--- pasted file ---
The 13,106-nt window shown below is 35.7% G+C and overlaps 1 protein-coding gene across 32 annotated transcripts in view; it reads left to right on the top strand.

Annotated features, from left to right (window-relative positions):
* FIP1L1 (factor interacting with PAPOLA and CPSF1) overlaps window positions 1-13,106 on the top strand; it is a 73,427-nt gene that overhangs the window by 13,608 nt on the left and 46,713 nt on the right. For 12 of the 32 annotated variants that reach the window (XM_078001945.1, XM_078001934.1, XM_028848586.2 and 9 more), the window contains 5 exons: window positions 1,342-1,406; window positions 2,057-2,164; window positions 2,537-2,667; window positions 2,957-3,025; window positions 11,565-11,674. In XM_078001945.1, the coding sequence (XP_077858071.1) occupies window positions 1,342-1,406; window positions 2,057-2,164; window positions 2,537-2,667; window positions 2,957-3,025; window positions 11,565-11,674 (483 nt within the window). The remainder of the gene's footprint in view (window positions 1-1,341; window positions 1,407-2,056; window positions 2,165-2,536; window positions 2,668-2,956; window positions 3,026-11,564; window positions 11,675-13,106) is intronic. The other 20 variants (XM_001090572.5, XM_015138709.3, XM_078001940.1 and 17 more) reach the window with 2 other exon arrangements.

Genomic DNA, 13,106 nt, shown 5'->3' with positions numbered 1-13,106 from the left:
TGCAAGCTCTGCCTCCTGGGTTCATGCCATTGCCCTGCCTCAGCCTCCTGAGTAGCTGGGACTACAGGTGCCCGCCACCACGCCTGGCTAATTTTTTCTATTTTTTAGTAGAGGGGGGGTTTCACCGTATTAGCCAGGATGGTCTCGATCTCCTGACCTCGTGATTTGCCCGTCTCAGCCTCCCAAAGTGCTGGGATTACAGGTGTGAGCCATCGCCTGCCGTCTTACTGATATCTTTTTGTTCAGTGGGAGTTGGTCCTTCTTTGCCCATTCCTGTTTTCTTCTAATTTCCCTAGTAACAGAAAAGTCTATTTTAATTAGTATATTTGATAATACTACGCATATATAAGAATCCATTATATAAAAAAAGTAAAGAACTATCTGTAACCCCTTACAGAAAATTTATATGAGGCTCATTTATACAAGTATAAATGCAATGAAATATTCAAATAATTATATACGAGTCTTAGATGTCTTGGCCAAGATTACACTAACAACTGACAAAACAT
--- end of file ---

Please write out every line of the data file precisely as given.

The 13,106-nt window shown below is 35.7% G+C and overlaps 1 protein-coding gene across 32 annotated transcripts in view; it reads left to right on the top strand.

Annotated features, from left to right (window-relative positions):
* FIP1L1 (factor interacting with PAPOLA and CPSF1) overlaps window positions 1-13,106 on the top strand; it is a 73,427-nt gene that overhangs the window by 13,608 nt on the left and 46,713 nt on the right. For 12 of the 32 annotated variants that reach the window (XM_078001945.1, XM_078001934.1, XM_028848586.2 and 9 more), the window contains 5 exons: window positions 1,342-1,406; window positions 2,057-2,164; window positions 2,537-2,667; window positions 2,957-3,025; window positions 11,565-11,674. In XM_078001945.1, the coding sequence (XP_077858071.1) occupies window positions 1,342-1,406; window positions 2,057-2,164; window positions 2,537-2,667; window positions 2,957-3,025; window positions 11,565-11,674 (483 nt within the window). The remainder of the gene's footprint in view (window positions 1-1,341; window positions 1,407-2,056; window positions 2,165-2,536; window positions 2,668-2,956; window positions 3,026-11,564; window positions 11,675-13,106) is intronic. The other 20 variants (XM_001090572.5, XM_015138709.3, XM_078001940.1 and 17 more) reach the window with 2 other exon arrangements.

Genomic DNA, 13,106 nt, shown 5'->3' with positions numbered 1-13,106 from the left:
TGCAAGCTCTGCCTCCTGGGTTCATGCCATTGCCCTGCCTCAGCCTCCTGAGTAGCTGGGACTACAGGTGCCCGCCACCACGCCTGGCTAATTTTTTCTATTTTTTAGTAGAGGGGGGGTTTCACCGTATTAGCCAGGATGGTCTCGATCTCCTGACCTCGTGATTTGCCCGTCTCAGCCTCCCAAAGTGCTGGGATTACAGGTGTGAGCCATCGCCTGCCGTCTTACTGATATCTTTTTGTTCAGTGGGAGTTGGTCCTTCTTTGCCCATTCCTGTTTTCTTCTAATTTCCCTAGTAACAGAAAAGTCTATTTTAATTAGTATATTTGATAATACTACGCATATATAAGAATCCATTATATAAAAAAAGTAAAGAACTATCTGTAACCCCTTACAGAAAATTTATATGAGGCTCATTTATACAAGTATAAATGCAATGAAATATTCAAATAATTATATACGAGTCTTAGATGTCTTGGCCAAGATTACACTAACAACTGACAAAACAT